With the dust boots installed we're now ready to press them into the caliper 1/2's. The notch in the piston top needs to face into the oncoming rotor movement by 20 degrees. To determine the proper angle simply run an imaginary line through the middle of the caliper and place the bottom notch on this line.This helps angle the pads into the oncoming rotor and reduces squeal:



Once they are in position I use a bench arbor press to push them into place. You can also use a vise and a suitable socket to help with this step.



Finish it off with a dust boot clip and that part is now behind us:



Finally, it comes time to bolt everything back together. First I put the caliper 1/2 seals (these do not come in rebuild kits) in the nose section of the caliper. Then I install an outside fastener to use as a starter/guide post:



Then I drop the back 1/2 of the caliper down on the nose and start spinning on 11mm nuts:



TIP: Once I start spinning on the nuts I like to have an 11mm socket on a 3" extension nearby. You can hand tighten and arrange the caliper 1/2's prior to torquing them down.

Finally; they get torqued together (sorry for the bad picture). Use the following sequence and number the nuts from left to right:

Torque to 7 ftlbs. 2-3-1-4

Then torque to 17 ftlbs. 2-3-1-4



Finito!


Eric Shea
Sandy, UT

Last edited by PMB_Performance; 12-29-2008 at 05:44 PM.
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post #3 of 41 (permalink) Old 12-29-2008, 05:35 PM Thread Starter
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Next...

Next we'll dig into these for Brian...




Eric Shea
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post #4 of 41 (permalink) Old 12-30-2008, 07:31 AM
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That's very impressive work, Eric. I just looked at the pricing for this service on your website. Prices seem pretty reasonable for the amount of work that's put into the rebuild.

Brian __________________________________
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post #5 of 41 (permalink) Old 12-30-2008, 09:44 AM
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This is fantastic!

This should get a sticky for sure!
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post #6 of 41 (permalink) Old 12-30-2008, 10:10 AM Thread Starter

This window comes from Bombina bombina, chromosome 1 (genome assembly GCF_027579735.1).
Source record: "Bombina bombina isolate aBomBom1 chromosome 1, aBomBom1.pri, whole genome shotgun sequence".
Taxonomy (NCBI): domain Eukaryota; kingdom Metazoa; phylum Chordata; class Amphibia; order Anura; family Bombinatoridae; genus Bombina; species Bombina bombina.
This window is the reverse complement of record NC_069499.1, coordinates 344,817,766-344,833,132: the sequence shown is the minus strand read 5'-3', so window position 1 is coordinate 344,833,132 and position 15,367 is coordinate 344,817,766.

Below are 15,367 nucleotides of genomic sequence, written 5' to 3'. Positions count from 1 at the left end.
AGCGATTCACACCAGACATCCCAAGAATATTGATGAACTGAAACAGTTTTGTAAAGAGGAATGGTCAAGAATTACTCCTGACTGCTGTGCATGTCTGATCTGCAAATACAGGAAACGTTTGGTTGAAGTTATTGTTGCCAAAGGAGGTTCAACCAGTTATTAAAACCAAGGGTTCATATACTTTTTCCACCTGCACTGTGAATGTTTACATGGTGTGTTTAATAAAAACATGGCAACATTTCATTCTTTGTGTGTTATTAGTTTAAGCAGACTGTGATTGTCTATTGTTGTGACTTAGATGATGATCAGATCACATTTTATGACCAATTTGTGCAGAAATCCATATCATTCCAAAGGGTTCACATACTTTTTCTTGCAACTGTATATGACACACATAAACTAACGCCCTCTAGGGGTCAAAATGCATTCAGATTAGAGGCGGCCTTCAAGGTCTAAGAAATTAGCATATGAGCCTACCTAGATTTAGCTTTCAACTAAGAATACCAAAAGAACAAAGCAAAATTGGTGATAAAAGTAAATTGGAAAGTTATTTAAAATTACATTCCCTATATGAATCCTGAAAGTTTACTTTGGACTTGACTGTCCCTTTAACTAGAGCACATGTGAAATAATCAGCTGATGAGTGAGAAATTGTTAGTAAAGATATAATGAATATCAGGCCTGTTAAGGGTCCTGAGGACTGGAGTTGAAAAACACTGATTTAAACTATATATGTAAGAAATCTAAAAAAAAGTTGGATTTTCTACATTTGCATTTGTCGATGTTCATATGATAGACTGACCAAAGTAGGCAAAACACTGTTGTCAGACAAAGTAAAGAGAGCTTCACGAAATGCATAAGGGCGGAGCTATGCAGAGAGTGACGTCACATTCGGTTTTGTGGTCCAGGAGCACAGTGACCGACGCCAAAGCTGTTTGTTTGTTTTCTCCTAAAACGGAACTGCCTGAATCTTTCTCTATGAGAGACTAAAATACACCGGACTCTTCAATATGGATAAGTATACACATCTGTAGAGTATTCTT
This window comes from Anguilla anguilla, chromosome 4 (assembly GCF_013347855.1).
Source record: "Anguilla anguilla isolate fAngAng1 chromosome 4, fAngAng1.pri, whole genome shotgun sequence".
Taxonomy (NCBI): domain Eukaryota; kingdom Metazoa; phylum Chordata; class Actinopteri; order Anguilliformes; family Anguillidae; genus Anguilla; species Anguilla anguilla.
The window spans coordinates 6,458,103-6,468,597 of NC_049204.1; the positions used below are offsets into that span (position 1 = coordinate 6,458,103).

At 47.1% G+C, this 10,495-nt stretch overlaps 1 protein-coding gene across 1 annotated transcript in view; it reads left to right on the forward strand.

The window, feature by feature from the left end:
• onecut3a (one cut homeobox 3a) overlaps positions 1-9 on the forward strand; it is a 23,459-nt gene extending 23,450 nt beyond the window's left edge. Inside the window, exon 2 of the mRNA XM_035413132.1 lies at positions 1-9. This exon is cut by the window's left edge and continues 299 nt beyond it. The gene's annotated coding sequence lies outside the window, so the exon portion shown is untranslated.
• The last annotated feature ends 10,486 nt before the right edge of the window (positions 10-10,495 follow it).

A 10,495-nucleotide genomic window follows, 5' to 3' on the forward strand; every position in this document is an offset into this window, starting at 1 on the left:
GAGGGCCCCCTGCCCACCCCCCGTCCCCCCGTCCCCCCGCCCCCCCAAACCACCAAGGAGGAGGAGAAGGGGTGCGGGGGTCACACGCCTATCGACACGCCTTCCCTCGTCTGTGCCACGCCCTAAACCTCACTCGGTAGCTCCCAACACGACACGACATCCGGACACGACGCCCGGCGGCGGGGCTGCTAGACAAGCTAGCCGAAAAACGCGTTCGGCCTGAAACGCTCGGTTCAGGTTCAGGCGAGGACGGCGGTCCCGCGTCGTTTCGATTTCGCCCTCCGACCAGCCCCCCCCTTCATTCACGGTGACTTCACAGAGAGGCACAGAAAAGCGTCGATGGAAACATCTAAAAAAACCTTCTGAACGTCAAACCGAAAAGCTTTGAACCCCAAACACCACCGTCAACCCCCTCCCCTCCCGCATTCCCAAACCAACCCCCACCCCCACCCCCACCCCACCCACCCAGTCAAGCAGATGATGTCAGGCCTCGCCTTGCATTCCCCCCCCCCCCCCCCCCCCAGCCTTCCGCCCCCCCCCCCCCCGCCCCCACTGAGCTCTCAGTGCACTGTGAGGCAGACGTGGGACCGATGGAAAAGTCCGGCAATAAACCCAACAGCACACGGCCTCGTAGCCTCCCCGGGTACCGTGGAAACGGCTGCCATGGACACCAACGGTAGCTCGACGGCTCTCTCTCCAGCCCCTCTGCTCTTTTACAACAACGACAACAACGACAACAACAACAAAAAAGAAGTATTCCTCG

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Thanks Guys,

Brian, your's are all apart. They were in excellent condition. The adjuster shaft seals were hardened and there was some old grunge/sludge type fluid in there but overall great shape. One of the bleeders appears to have been damaged in shipping (bent a little) but it came out fine. One of your outer adjusters was missing the lock clip so I'm sourcing that and the outer adjuster seals (which are larger than the ones we normally see).

My only concern with these IHB (integrated hand brake) types for the Alfa is the cable attachment cam/pivot. They are pot metal and I need to hand deliver them to the platers so he knows about it before dipping them. If they went through the normal acid cleaning process it would be gone when it came out of the tank.

ATE had made some tremendous leaps with these compared to some of the Porsche 914 and 914-6 and the Ferrari 308 calipers. One is the worm gear adjustment mechanism. The other is increasing the size of the outer adjuster from 4mm to 5mm. The 4mm adjuster on those calipers "always" stripped.

I'll start posting some pics soon. I'd expect them to go into plating next week.

Eric Shea
Sandy, UT

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post #7 of 41 (permalink) Old 02-26-2009, 10:42 AM
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i have a quick question. if i "split" my rear left cal (82 gtv6) is it now "thrashed and ready for the trash"? by the way, what you have posted up here is great! thanks

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post #8 of 41 (permalink) Old 02-26-2009, 03:21 PM
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Quote:
Originally Posted by PMB_Performance View Post